A banker, Hendricks served in the South Carolina House from 1977 to 1987.  His collection documents that service and his long tenure, 1986 to 2012, leading the South Carolina Bankers Association.  The collection is particularly important in documenting a critical industry during a time of great change.

In reflecting on his good friend, Dick Riley recalled,

[H]e had many outstanding characteristics but the one thing that distinguished him from a lot of the other legislators was his credibility. You’ve heard the ad, ‘when EF Hutton speaks everyone listens’; that was Lloyd Hendricks, because when he spoke, people had confidence, one, that he knew what he was talking about, [and two] that he was speaking from a point of integrity and honesty.

Working with Lloyd has been an absolute delight.  He has become a strong supporter of USC Libraries and currently serves as President of the Libraries’ Ex Libris Society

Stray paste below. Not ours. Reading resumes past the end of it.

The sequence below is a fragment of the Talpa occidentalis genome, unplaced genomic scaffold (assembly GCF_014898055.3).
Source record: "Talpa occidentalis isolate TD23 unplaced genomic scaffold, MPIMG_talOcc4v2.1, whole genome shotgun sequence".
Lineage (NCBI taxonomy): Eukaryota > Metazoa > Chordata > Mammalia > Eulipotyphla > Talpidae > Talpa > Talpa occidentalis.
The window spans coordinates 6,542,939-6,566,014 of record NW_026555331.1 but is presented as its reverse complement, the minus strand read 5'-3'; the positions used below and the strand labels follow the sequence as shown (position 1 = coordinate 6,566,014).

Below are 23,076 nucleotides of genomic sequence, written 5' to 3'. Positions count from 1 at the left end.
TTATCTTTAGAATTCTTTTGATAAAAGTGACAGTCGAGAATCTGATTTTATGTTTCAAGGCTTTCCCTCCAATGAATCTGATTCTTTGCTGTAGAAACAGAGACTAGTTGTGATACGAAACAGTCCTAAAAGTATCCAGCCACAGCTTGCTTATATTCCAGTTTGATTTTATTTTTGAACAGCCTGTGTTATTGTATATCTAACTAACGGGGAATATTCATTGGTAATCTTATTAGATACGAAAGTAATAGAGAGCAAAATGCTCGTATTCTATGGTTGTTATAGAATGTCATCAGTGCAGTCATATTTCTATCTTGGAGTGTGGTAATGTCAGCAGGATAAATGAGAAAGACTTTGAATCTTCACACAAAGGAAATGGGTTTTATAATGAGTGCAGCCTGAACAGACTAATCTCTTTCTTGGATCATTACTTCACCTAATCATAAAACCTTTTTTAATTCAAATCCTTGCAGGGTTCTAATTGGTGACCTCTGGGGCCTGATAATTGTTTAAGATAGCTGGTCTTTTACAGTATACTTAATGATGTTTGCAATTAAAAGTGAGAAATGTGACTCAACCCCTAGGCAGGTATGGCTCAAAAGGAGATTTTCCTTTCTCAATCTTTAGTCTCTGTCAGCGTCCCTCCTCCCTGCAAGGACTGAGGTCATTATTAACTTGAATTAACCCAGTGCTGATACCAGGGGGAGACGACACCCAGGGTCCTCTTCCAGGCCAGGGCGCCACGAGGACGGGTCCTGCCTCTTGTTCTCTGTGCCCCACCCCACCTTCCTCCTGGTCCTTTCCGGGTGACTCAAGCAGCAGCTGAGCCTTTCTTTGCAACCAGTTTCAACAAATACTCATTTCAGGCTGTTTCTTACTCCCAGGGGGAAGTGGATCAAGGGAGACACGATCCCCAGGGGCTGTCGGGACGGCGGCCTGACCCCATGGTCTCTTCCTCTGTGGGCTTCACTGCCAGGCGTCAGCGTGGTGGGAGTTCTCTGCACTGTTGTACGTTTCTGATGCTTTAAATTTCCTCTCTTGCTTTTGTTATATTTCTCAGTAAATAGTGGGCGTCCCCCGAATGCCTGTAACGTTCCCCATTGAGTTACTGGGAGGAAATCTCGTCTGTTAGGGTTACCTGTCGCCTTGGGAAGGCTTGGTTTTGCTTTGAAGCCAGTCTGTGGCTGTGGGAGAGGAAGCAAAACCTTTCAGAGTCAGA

Lloyd – Happy Birthday!  Thank you for the example you set and for all that you do!   

Herb Hartsook  

Lloyd Hendricks cartoon

Join other SCPC supporters!

South Carolina Political Collections Endowment Fund

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Former SCPC Grad Assistant Makes Good! Congratulations, Debbie Davendonis-Todd

grads at SCPC

Debbie (right) inventories a collection with fellow SCPC grad assistants.

SCPC alumna Debbie Davendonis-Todd has just been named the Director of Baylor University’s W.R. Poage Legislative Library.  The Poage is a leading repository of Congressional and political material, well-known for its outreach, its programming, and its collections, including those of Texas political legends Congressman Chet Edwards, Lieutenant Governor Bob Bullock, and Congressman Bob Poage.  Poage served in Congress for over 40 years.